According to Heng Swee Keat, formerly managing director of the Monetary Authority of Singapore, LKY believed in the rule of law and institution building. “But institutions are only as good as the people who run them. Good governance needs leaders with the right values, a sense of service and ability.

“It is important to have leaders who can forge with the people the vision for the future and the way forward. Above all, leaders are stewards. They should develop future leaders and when the time comes, they should relinquish their positions so that the next generation of leaders can take us to greater heights.”

Kishore Mahbubani, one of Singapore’s leading intellectuals wrote of LKY: “Unlike many thoughtful men, who sometimes suffer from paralysis through analysis, Mr. Lee was a man of action. Though a great public intellectual in his own right, he displayed contempt towards individuals who were not prepared to combine good theory with good practice.

“One thing I learnt from working personally with Mr. Lee was that he was an extremely results-oriented person. When he failed to get the results he wanted from his instructions, he was known to have told a public official who failed him, ‘I don’t accept excuses, I only recognize failures…’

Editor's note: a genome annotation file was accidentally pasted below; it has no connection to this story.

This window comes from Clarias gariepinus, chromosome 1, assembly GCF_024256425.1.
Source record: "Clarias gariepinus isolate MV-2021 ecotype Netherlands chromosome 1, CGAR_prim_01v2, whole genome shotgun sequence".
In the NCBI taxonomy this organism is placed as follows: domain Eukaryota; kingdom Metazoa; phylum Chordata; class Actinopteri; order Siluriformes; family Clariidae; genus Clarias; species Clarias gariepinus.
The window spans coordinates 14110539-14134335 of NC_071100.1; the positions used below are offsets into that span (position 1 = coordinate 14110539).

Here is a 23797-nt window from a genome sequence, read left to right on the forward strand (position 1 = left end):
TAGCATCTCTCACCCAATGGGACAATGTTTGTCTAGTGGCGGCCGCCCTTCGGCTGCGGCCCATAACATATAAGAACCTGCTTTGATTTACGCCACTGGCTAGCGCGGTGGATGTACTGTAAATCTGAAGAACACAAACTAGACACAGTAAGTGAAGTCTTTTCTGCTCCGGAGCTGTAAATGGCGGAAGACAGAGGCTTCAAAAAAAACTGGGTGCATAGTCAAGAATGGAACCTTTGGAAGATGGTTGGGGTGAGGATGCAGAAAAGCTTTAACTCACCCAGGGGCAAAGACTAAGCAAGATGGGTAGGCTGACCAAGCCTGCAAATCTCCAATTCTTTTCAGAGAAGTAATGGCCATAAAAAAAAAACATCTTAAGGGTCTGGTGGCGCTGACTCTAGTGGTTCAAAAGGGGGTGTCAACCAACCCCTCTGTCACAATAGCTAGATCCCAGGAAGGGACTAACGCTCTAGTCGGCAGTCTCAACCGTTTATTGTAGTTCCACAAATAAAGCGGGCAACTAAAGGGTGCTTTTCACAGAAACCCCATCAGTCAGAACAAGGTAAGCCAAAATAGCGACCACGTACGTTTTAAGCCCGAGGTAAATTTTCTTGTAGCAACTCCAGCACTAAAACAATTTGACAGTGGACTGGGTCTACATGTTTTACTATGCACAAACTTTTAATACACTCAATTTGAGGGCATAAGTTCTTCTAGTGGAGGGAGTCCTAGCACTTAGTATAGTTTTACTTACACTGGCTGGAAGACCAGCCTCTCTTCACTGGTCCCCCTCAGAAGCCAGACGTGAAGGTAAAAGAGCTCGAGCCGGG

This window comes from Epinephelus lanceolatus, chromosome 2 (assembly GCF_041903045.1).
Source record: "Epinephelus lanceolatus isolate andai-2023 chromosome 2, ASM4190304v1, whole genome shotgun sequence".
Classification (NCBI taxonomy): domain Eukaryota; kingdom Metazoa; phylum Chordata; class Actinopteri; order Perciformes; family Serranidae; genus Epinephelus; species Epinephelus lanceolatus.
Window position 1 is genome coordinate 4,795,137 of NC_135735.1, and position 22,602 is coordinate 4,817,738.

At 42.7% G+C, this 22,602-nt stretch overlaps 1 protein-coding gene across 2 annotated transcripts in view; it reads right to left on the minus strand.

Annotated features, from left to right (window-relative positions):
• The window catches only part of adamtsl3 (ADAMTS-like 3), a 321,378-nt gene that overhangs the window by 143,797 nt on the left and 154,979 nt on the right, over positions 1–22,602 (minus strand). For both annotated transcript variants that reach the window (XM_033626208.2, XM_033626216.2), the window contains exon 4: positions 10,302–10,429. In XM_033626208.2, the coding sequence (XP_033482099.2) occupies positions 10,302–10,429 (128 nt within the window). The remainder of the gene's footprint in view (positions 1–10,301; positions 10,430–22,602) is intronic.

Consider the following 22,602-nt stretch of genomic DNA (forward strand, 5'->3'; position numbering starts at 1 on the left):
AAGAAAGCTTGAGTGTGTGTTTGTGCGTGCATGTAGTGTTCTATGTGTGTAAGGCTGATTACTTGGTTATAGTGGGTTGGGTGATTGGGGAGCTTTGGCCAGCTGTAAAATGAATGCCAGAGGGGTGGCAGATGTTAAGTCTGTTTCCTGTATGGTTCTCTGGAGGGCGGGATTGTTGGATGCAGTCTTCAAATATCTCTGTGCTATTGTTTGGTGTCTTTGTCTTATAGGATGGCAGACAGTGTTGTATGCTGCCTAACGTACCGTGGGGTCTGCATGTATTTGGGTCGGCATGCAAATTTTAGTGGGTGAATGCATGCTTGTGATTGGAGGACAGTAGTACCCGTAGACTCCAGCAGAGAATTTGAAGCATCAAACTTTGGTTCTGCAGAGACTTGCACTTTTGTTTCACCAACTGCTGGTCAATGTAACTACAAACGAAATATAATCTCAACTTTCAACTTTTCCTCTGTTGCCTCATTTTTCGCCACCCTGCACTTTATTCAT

“He was a tough taskmaster. Yet there was no way Singaporean society could have shed some of its negative traits of sloth and inertia without the kind of toughness that the first generation of Singapore’s leaders displayed...

“Unlike their counterparts in many other countries who had security of tenure, Singaporean civil servants could be sacked, even senior civil servants who were found lacking.”

I can appreciate the frustration of Mr. Tan, who as a Filipino like me, had to concede Singapore may have a more meaningful democracy than ours.

Indeed, as Mr. Tan pointed out, Filipinos openly sigh about how we have never had our own LKY. Proof is a recent book of my friend Joey Leviste entitled “If the Philippines had a Lee Kuan Yew”.

I think this recent fascination with General Antonio Luna and the potential presidential candidacy of Davao City’s feisty Mayor Rody Duterte is an expression of our people’s thirst for a results oriented kind of leadership exemplified by LKY. This is also why netizens are starting to get excited over Dick Gordon.

As Mr. Tan puts it, what we are looking for is simple accountability and in our country it is a joke. “Manila traffic costs billions daily and affects people from all walks of life, yet it will never be an election issue…”

Sigh! The only thing we have Singapore has today is the smog… the haze… and that is not even their fault. Back home we are facing a hazy future of a different sort and our politicians are still monkey business as usual. 

Boo Chanco’s e-mail address is bchanco@gmail.com. Follow him on Twitter @boochanco.